A Different Type of Drafting
I haven’t exactly been unproductive during lockdown, but it has sucked for creativity. I’ve been kept in work by a couple of TV projects along with edits on The True Colour of a Little White Lie – then of course there were my twin lockdown projects, the podcast Was It Worth It and web-series The Pact. But those were born out of an almost desperate need to make something during this time, projects that never would have existed if somebody hadn’t eaten a pangolin in Wuhan.
But even before lockdown I was struggling a bit creatively. I got about halfway through writing what would have been book three in the Maggie series, only to realise that it was not working at all. And meanwhile, I was repeatedly trying and failing to make any headway on Madison’s Masterpiece, my planned sequel to True Colour.
Eighteen months ago, these struggles wouldn’t have mattered much, at least not to anyone apart from myself. But a couple of months back my publisher called to ask how the sequel to True Colour was going. I made some noises about how I was still discovering it then flippantly said ‘but I’ve got time’. The brief silence I got in response undermined that assumption. I had time, yeah, but not enough to waffle and chase different creative impulses. To know that we had a book in good enough shape to be published a year after True Colour, I would realistically need a draft before we rolled into 2021.
While Madison’s Masterpiece was the frontrunner, I in fact had three different ideas for sequels to True Colour that I’d been playing with. Masterpiece would have taken the Tana French approach of telling a different character’s story. Idea Two would have been a totally different story featuring protagonist Nelson two years later while Idea Three would have been more of a direct sequel to the events of True Colour. So I gave myself permission to, without throwing out any of the work I had done on Masterpiece, toy with working on Idea Two instead. And quickly the story formed; characters and plot points growing around a central theme of how sometimes we obsess far too much over being friends with people who are like us as opposed to people who like us.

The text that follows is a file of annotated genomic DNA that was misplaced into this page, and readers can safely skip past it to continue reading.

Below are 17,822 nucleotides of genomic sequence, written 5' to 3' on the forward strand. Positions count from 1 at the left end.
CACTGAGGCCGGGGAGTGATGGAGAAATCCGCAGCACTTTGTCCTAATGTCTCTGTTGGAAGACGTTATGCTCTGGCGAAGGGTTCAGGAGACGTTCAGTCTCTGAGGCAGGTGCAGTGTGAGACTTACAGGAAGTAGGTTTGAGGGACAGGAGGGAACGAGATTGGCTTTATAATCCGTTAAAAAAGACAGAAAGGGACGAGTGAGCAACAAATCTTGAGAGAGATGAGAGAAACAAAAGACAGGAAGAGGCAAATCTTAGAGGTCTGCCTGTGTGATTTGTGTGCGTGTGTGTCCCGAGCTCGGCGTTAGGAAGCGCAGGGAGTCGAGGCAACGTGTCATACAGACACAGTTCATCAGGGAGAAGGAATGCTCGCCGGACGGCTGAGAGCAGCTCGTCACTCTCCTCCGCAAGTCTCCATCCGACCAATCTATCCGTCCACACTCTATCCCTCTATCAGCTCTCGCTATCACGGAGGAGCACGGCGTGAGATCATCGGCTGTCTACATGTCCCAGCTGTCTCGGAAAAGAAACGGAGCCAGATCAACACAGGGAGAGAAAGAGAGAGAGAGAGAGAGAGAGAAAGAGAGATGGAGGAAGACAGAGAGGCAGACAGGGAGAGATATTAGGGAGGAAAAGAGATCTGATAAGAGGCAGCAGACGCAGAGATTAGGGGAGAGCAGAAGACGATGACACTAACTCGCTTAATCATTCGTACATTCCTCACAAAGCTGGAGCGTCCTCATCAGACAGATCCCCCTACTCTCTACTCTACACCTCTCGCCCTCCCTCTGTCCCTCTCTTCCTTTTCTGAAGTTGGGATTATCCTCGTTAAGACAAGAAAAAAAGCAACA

Something else that unlocked the story for me was embracing the fact that it was a sequel. In the earliest conception of this idea I’d figured I would include only oblique references to The True Colour of a Little White Lie, but as I plotted I realised how inauthentic that would be. The events of that first book would have been huge for Nelson; where we left him last time would absolutely define where we find him this time.
So I started to write. And at first it was clunky. I felt rusty. Nelson’s voice, self-deprecating, naïve and occasionally petulant, seemed to come only in snatches that made me wonder whether this was the same character. But I pushed through slowly something resembling a book took shape.